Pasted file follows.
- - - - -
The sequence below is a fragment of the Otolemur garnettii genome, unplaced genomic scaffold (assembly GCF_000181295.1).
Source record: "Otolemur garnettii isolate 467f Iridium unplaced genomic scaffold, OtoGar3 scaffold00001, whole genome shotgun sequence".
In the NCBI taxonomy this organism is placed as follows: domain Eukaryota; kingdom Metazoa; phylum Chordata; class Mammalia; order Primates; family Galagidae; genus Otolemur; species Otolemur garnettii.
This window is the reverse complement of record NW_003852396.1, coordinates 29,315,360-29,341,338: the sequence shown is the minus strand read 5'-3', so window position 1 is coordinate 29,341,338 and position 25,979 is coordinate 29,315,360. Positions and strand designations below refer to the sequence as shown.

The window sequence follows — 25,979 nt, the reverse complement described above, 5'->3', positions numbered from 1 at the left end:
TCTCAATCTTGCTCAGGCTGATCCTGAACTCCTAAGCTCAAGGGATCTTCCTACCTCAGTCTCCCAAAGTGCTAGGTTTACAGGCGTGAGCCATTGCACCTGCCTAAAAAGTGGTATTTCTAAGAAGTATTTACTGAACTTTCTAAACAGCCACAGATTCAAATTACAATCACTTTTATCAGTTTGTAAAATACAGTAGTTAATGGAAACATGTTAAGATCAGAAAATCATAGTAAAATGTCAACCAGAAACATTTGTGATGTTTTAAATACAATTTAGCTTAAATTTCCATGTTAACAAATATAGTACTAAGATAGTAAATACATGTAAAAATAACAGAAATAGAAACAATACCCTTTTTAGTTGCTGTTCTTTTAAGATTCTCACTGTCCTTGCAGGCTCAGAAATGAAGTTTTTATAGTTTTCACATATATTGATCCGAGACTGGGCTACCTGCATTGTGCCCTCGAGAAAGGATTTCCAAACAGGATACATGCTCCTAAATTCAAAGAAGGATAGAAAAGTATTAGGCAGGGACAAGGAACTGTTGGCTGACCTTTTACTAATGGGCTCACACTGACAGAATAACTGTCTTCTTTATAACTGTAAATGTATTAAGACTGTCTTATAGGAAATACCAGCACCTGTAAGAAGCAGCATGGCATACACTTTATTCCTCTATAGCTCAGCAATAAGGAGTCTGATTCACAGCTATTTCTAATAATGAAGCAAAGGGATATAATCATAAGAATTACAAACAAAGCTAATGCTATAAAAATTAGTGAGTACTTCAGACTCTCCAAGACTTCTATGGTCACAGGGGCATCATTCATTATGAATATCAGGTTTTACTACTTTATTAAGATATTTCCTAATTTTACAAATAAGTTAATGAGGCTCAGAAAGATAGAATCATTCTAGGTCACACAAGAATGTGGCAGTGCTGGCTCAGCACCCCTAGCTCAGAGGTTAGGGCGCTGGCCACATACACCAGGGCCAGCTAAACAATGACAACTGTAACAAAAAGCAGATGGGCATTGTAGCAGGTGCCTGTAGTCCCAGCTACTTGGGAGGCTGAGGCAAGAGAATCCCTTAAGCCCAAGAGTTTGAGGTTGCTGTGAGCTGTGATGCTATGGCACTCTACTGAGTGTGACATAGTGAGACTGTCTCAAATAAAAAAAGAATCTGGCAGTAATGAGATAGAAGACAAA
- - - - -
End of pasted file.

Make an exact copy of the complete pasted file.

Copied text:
The sequence below is a fragment of the Otolemur garnettii genome, unplaced genomic scaffold (assembly GCF_000181295.1).
Source record: "Otolemur garnettii isolate 467f Iridium unplaced genomic scaffold, OtoGar3 scaffold00001, whole genome shotgun sequence".
In the NCBI taxonomy this organism is placed as follows: domain Eukaryota; kingdom Metazoa; phylum Chordata; class Mammalia; order Primates; family Galagidae; genus Otolemur; species Otolemur garnettii.
This window is the reverse complement of record NW_003852396.1, coordinates 29,315,360-29,341,338: the sequence shown is the minus strand read 5'-3', so window position 1 is coordinate 29,341,338 and position 25,979 is coordinate 29,315,360. Positions and strand designations below refer to the sequence as shown.

The window sequence follows — 25,979 nt, the reverse complement described above, 5'->3', positions numbered from 1 at the left end:
TCTCAATCTTGCTCAGGCTGATCCTGAACTCCTAAGCTCAAGGGATCTTCCTACCTCAGTCTCCCAAAGTGCTAGGTTTACAGGCGTGAGCCATTGCACCTGCCTAAAAAGTGGTATTTCTAAGAAGTATTTACTGAACTTTCTAAACAGCCACAGATTCAAATTACAATCACTTTTATCAGTTTGTAAAATACAGTAGTTAATGGAAACATGTTAAGATCAGAAAATCATAGTAAAATGTCAACCAGAAACATTTGTGATGTTTTAAATACAATTTAGCTTAAATTTCCATGTTAACAAATATAGTACTAAGATAGTAAATACATGTAAAAATAACAGAAATAGAAACAATACCCTTTTTAGTTGCTGTTCTTTTAAGATTCTCACTGTCCTTGCAGGCTCAGAAATGAAGTTTTTATAGTTTTCACATATATTGATCCGAGACTGGGCTACCTGCATTGTGCCCTCGAGAAAGGATTTCCAAACAGGATACATGCTCCTAAATTCAAAGAAGGATAGAAAAGTATTAGGCAGGGACAAGGAACTGTTGGCTGACCTTTTACTAATGGGCTCACACTGACAGAATAACTGTCTTCTTTATAACTGTAAATGTATTAAGACTGTCTTATAGGAAATACCAGCACCTGTAAGAAGCAGCATGGCATACACTTTATTCCTCTATAGCTCAGCAATAAGGAGTCTGATTCACAGCTATTTCTAATAATGAAGCAAAGGGATATAATCATAAGAATTACAAACAAAGCTAATGCTATAAAAATTAGTGAGTACTTCAGACTCTCCAAGACTTCTATGGTCACAGGGGCATCATTCATTATGAATATCAGGTTTTACTACTTTATTAAGATATTTCCTAATTTTACAAATAAGTTAATGAGGCTCAGAAAGATAGAATCATTCTAGGTCACACAAGAATGTGGCAGTGCTGGCTCAGCACCCCTAGCTCAGAGGTTAGGGCGCTGGCCACATACACCAGGGCCAGCTAAACAATGACAACTGTAACAAAAAGCAGATGGGCATTGTAGCAGGTGCCTGTAGTCCCAGCTACTTGGGAGGCTGAGGCAAGAGAATCCCTTAAGCCCAAGAGTTTGAGGTTGCTGTGAGCTGTGATGCTATGGCACTCTACTGAGTGTGACATAGTGAGACTGTCTCAAATAAAAAAAGAATCTGGCAGTAATGAGATAGAAGACAAA